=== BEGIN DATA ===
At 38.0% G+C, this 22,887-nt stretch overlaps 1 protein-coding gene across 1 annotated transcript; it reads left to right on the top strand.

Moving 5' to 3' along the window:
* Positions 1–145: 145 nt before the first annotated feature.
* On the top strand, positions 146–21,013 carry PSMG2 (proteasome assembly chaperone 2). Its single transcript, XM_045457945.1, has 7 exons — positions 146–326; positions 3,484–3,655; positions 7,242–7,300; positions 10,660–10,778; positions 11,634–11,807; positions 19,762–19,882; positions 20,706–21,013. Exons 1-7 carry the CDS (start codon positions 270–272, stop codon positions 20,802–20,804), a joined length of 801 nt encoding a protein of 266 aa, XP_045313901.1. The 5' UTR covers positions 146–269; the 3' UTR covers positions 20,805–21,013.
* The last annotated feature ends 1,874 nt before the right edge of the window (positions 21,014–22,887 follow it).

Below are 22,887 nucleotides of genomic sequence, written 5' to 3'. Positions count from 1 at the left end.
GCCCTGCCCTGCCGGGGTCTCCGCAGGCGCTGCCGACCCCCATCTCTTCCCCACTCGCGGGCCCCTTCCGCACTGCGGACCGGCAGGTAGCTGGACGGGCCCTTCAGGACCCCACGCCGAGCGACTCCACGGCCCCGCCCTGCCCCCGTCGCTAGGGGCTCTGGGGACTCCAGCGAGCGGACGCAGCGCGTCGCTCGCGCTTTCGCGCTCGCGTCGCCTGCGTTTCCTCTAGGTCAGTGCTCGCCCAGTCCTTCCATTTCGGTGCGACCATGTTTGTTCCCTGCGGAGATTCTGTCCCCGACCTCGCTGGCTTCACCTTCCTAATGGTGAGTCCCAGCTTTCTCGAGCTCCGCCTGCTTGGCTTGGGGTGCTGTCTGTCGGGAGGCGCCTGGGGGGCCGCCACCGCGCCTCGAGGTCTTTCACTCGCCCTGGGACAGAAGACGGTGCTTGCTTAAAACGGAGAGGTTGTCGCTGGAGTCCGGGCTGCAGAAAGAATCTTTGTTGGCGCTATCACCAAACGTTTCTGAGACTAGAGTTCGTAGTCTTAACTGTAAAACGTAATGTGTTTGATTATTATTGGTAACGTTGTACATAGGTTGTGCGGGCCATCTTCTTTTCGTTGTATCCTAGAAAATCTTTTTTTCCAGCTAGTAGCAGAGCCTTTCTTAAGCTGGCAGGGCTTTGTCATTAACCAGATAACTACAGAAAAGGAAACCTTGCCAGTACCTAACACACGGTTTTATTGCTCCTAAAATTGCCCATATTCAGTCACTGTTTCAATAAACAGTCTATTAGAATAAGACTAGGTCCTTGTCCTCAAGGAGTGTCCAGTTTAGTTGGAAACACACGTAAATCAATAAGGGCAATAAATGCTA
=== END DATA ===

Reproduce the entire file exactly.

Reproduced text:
At 38.0% G+C, this 22,887-nt stretch overlaps 1 protein-coding gene across 1 annotated transcript; it reads left to right on the top strand.

Moving 5' to 3' along the window:
* Positions 1–145: 145 nt before the first annotated feature.
* On the top strand, positions 146–21,013 carry PSMG2 (proteasome assembly chaperone 2). Its single transcript, XM_045457945.1, has 7 exons — positions 146–326; positions 3,484–3,655; positions 7,242–7,300; positions 10,660–10,778; positions 11,634–11,807; positions 19,762–19,882; positions 20,706–21,013. Exons 1-7 carry the CDS (start codon positions 270–272, stop codon positions 20,802–20,804), a joined length of 801 nt encoding a protein of 266 aa, XP_045313901.1. The 5' UTR covers positions 146–269; the 3' UTR covers positions 20,805–21,013.
* The last annotated feature ends 1,874 nt before the right edge of the window (positions 21,014–22,887 follow it).

Below are 22,887 nucleotides of genomic sequence, written 5' to 3'. Positions count from 1 at the left end.
GCCCTGCCCTGCCGGGGTCTCCGCAGGCGCTGCCGACCCCCATCTCTTCCCCACTCGCGGGCCCCTTCCGCACTGCGGACCGGCAGGTAGCTGGACGGGCCCTTCAGGACCCCACGCCGAGCGACTCCACGGCCCCGCCCTGCCCCCGTCGCTAGGGGCTCTGGGGACTCCAGCGAGCGGACGCAGCGCGTCGCTCGCGCTTTCGCGCTCGCGTCGCCTGCGTTTCCTCTAGGTCAGTGCTCGCCCAGTCCTTCCATTTCGGTGCGACCATGTTTGTTCCCTGCGGAGATTCTGTCCCCGACCTCGCTGGCTTCACCTTCCTAATGGTGAGTCCCAGCTTTCTCGAGCTCCGCCTGCTTGGCTTGGGGTGCTGTCTGTCGGGAGGCGCCTGGGGGGCCGCCACCGCGCCTCGAGGTCTTTCACTCGCCCTGGGACAGAAGACGGTGCTTGCTTAAAACGGAGAGGTTGTCGCTGGAGTCCGGGCTGCAGAAAGAATCTTTGTTGGCGCTATCACCAAACGTTTCTGAGACTAGAGTTCGTAGTCTTAACTGTAAAACGTAATGTGTTTGATTATTATTGGTAACGTTGTACATAGGTTGTGCGGGCCATCTTCTTTTCGTTGTATCCTAGAAAATCTTTTTTTCCAGCTAGTAGCAGAGCCTTTCTTAAGCTGGCAGGGCTTTGTCATTAACCAGATAACTACAGAAAAGGAAACCTTGCCAGTACCTAACACACGGTTTTATTGCTCCTAAAATTGCCCATATTCAGTCACTGTTTCAATAAACAGTCTATTAGAATAAGACTAGGTCCTTGTCCTCAAGGAGTGTCCAGTTTAGTTGGAAACACACGTAAATCAATAAGGGCAATAAATGCTA